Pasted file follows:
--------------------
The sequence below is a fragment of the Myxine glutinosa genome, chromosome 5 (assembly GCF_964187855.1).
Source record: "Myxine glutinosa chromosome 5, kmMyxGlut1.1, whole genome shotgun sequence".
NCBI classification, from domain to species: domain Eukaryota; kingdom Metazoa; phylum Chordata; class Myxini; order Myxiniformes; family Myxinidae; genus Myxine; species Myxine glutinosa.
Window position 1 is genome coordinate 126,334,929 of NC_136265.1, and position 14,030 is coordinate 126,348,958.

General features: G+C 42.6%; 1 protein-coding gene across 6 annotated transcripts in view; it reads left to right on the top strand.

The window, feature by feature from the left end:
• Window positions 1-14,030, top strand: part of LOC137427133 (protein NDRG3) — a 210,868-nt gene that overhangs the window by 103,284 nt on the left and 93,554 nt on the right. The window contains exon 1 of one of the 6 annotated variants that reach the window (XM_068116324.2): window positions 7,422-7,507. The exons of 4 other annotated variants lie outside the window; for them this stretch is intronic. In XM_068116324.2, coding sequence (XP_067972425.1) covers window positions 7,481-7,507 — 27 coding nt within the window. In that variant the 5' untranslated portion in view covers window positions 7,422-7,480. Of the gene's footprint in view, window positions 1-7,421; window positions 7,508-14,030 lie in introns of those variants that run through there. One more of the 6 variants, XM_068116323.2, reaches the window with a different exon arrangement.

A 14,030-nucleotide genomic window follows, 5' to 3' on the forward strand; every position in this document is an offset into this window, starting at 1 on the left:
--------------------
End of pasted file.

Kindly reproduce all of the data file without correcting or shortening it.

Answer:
The sequence below is a fragment of the Myxine glutinosa genome, chromosome 5 (assembly GCF_964187855.1).
Source record: "Myxine glutinosa chromosome 5, kmMyxGlut1.1, whole genome shotgun sequence".
NCBI classification, from domain to species: domain Eukaryota; kingdom Metazoa; phylum Chordata; class Myxini; order Myxiniformes; family Myxinidae; genus Myxine; species Myxine glutinosa.
Window position 1 is genome coordinate 126,334,929 of NC_136265.1, and position 14,030 is coordinate 126,348,958.

General features: G+C 42.6%; 1 protein-coding gene across 6 annotated transcripts in view; it reads left to right on the top strand.

The window, feature by feature from the left end:
• Window positions 1-14,030, top strand: part of LOC137427133 (protein NDRG3) — a 210,868-nt gene that overhangs the window by 103,284 nt on the left and 93,554 nt on the right. The window contains exon 1 of one of the 6 annotated variants that reach the window (XM_068116324.2): window positions 7,422-7,507. The exons of 4 other annotated variants lie outside the window; for them this stretch is intronic. In XM_068116324.2, coding sequence (XP_067972425.1) covers window positions 7,481-7,507 — 27 coding nt within the window. In that variant the 5' untranslated portion in view covers window positions 7,422-7,480. Of the gene's footprint in view, window positions 1-7,421; window positions 7,508-14,030 lie in introns of those variants that run through there. One more of the 6 variants, XM_068116323.2, reaches the window with a different exon arrangement.

A 14,030-nucleotide genomic window follows, 5' to 3' on the forward strand; every position in this document is an offset into this window, starting at 1 on the left: